Uisce beatha (Irish pronunciation: [ˈɪʃkʲə ˈbʲahə]), is the name for whiskey in Irish. From Old Irish uisce "water", and bethu "life". The equivalent in Scottish Gaelic is rendered uisge beatha. The word "whiskey" (as spelt in Ireland and America) or "whisky" (the typical spelling in Scotland and the rest of the world) itself is simply an anglicised version of this phrase, stemming from a mispronunciation of the word uisce in Ireland or uisge in Scotland. According to the Whiskey Museum in Dublin, Ireland, the different spelling began as a marketing decision (for increased pricing) - other companies followed the trend, the extra e was regardless a late addition as ‘The Truths About Whisky’ published in 1879 by the big four biggest Dublin distillers omits it. This development may in turn have influenced the Modern Irish word fuisce ("whiskey"). The phrase uisce beatha, literally "water of life", was the name given by Irish monks of the early Middle Ages to distilled alcohol. It is simply a translation of the Latin aqua vitae.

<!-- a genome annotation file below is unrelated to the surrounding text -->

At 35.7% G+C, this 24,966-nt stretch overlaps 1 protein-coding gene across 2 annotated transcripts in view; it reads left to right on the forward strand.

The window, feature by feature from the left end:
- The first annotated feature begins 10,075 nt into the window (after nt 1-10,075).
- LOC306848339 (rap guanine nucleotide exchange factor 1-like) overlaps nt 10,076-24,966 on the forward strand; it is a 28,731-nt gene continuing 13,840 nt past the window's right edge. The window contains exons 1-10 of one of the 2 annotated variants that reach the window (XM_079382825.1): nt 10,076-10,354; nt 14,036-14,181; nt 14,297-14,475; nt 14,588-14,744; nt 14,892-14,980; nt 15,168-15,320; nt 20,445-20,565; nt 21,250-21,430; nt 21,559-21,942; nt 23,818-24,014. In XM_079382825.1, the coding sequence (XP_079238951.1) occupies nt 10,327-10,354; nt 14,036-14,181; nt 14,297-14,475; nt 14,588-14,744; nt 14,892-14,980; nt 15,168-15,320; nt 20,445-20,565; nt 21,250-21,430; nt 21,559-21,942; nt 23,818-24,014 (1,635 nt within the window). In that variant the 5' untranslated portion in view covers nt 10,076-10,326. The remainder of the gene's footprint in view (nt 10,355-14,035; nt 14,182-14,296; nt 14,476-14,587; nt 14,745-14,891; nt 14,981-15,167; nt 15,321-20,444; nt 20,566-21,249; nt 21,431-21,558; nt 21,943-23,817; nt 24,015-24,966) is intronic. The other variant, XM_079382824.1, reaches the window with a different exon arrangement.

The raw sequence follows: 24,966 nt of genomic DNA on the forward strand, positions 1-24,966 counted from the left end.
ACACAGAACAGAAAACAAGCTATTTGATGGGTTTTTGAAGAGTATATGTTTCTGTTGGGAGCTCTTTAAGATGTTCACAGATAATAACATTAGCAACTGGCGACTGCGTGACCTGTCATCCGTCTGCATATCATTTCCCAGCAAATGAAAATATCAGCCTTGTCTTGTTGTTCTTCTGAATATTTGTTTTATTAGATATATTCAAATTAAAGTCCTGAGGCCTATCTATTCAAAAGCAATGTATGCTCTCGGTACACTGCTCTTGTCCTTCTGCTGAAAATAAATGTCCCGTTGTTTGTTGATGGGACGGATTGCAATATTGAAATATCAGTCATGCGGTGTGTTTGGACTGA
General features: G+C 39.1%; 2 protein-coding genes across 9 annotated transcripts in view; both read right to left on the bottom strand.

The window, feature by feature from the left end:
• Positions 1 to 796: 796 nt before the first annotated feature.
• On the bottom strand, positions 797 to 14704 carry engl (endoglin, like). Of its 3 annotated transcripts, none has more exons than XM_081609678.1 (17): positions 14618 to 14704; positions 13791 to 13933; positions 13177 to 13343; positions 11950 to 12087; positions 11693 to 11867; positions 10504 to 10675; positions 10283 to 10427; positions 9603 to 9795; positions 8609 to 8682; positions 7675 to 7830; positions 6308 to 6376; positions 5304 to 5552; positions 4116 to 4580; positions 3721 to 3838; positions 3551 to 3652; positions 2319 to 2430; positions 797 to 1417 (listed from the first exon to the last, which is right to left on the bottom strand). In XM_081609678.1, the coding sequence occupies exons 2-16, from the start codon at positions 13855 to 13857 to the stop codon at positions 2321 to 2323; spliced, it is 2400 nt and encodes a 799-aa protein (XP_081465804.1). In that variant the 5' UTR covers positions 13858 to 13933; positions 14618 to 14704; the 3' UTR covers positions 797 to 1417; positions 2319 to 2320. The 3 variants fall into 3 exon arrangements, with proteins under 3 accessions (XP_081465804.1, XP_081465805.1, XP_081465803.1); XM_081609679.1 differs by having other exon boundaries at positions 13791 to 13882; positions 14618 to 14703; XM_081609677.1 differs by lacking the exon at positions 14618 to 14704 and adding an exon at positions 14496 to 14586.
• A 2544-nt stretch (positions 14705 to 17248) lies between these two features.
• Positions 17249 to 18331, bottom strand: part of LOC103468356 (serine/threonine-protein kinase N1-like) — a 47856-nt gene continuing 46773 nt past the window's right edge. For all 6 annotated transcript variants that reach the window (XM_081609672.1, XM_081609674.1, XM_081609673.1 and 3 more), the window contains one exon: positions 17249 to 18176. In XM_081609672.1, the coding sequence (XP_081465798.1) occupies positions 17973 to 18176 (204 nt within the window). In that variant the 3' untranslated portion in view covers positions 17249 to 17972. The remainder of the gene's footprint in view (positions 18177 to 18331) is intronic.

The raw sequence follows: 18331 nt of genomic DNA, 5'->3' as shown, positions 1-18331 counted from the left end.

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- "Uisge beatha". www.whiskymag.com. Retrieved 2012-11-17.
- McDiarmid, Archie (2019-02-27). "Why is it spelled 'whisky' in Scotland but 'whiskey' in Ireland?". Scotsman Food and Drink. Retrieved 2019-08-09.
- "UISGE! Home of Whisky". uisge.com/. Retrieved 2012-11-17.